Somewhere there’s a group of psychologists researching babies’ brains in hopes of understanding what our littlest humans are thinking long before they can express themselves with language. I can picture the team at Yale or the University of Wales devising protocols and running regression models to nail down ways we can learn about the actual thoughts that babies think.
I can tell you right now what my baby self was thinking 39.5-ish years ago. There’s no question in my mind that little me was thinking FUCK THAT.
In my deepest core, I know I am hardwired not for perseverance or scrambling over obstacles after expending genuine effort. Nope. My protons and electrons were programmed for give-upped-ness, not stick-to-it-ness.
Sharp pointing bones stabbing out of my gums during teething? Little Christie was undoubtedly sobbing in hopes that someone would understand that my message to the universe was Fuck this; I don’t want teeth, I want a mouth that doesn’t feel like I’m being murdered from the inside. Getting shots or being deprived of my desire for unlimited licorice and candy corn? Fuck this, get me out of this world.
My drive to throw in the towel when things get tough is so automatic, so deeply engrained as my M.O., that it has to be something I was born with. There’s not one single thing I’ve faced where my first and truest reaction wasn’t Fuck it. Most of the time, my fuck it is more colorful. Today’s was fuck it. hard. with a stick. That was my refrain when I came face to face with my latest demon. Carpool line. It’s my Moby Dick. Call me Fuck It Ishmael.
As I sat locked in a traffic jam comprised of parents doing what I was doing (except they were just driving to school and I was losing my everlasting shit), I felt that innate thing inside of me mushroom, that thing that wants to GIVE UP when things get stressful. My temperature rises and my adrenaline surges and my mind offers one delicious, tantalizing option: FUCK IT.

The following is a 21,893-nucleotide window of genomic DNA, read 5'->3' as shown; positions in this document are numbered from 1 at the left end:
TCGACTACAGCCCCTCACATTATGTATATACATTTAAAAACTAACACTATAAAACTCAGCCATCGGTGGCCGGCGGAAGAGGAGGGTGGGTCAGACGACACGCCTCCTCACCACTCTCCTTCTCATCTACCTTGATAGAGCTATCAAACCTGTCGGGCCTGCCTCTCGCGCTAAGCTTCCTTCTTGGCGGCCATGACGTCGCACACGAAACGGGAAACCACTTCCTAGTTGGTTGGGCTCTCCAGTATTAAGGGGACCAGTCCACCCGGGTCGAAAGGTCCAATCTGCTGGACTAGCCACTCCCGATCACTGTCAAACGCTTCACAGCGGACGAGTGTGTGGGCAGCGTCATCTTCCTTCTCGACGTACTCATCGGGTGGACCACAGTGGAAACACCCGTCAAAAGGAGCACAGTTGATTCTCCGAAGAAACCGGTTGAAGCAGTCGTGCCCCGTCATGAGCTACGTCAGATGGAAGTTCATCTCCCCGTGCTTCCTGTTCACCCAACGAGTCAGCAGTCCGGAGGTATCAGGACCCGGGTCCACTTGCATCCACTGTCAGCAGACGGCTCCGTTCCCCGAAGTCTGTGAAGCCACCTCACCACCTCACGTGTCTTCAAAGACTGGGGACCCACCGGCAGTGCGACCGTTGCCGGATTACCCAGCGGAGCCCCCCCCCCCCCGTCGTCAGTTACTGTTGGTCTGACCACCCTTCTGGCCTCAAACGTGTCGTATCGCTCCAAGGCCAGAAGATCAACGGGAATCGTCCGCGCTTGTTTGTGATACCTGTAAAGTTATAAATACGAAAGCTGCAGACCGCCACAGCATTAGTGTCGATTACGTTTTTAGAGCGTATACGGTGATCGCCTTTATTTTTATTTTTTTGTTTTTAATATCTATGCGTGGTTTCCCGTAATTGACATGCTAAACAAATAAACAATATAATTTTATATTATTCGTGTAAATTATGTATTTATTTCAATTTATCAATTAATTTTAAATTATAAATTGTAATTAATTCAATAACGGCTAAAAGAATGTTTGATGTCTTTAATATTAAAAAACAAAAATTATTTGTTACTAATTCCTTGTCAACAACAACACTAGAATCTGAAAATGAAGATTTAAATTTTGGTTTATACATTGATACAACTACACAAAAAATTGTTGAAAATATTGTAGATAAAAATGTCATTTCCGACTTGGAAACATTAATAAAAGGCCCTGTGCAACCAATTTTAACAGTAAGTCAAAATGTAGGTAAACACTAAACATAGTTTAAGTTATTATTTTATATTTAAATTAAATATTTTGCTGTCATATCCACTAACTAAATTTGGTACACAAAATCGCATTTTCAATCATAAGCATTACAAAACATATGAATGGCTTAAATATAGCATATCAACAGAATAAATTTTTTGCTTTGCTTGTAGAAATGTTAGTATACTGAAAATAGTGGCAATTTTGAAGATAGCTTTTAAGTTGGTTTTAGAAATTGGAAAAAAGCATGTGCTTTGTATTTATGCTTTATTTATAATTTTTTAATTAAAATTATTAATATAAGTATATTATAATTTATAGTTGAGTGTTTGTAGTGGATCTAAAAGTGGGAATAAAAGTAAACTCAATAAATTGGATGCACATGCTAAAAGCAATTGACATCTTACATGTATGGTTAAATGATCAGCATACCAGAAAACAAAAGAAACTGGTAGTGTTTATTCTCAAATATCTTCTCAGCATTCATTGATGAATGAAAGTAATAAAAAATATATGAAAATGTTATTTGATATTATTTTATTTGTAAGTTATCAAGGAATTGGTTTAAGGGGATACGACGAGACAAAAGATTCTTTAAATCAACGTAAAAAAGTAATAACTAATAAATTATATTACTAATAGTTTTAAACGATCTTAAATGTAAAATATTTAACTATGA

This morning’s carpool line fuck it had me swearing I would move to the suburbs or to Wyoming where there is enough room for everyone to put their car somewhere while they walk their kids to school. Rural Canada sounded like an ideal option. Today was just like the time I was learning to ski–when my alpine skills failed to produce actual skiing after a few hours of lessons, I thought Fuck this, let’s go to the beach. When calculus got hard, I said fuck this, let’s major in English. One bad date and I was all fuck this, I’ma be a lesbian nun. When attempting a VBAC became excruciating, believe me you could hear my fuck this, where’s the scalpel to cut out my baby! all the way across the border… of outer Mongolia.
It’s so deep inside of me that I can’t get it out. I think it is me. It’s equal parts fear of struggle and fear I won’t make it to the other side. It also feels like I am going to die. How someone thinks traffic jams, the quadratic equation, or shitty speed dating could end in the cessation of life is beyond me, but that’s how it feels.
And it’s not subject to logic. Like this morning– I knew that some day soon we’ll figure out the whole carpool line, but in that frantic moment my truest self dominates and she says this will never get better and someone will probably die here, even though I couldn’t see how a fleet of family friendly cars going ZERO miles per hour could result in a fatality.
Honestly, I’m a little disappointed that my core isn’t more resilient or inspirational. Why can’t the theme of my consciousness be I love a challenge or Watch me dominate this situation? Why does folding my cards without a fight always have to be my go to?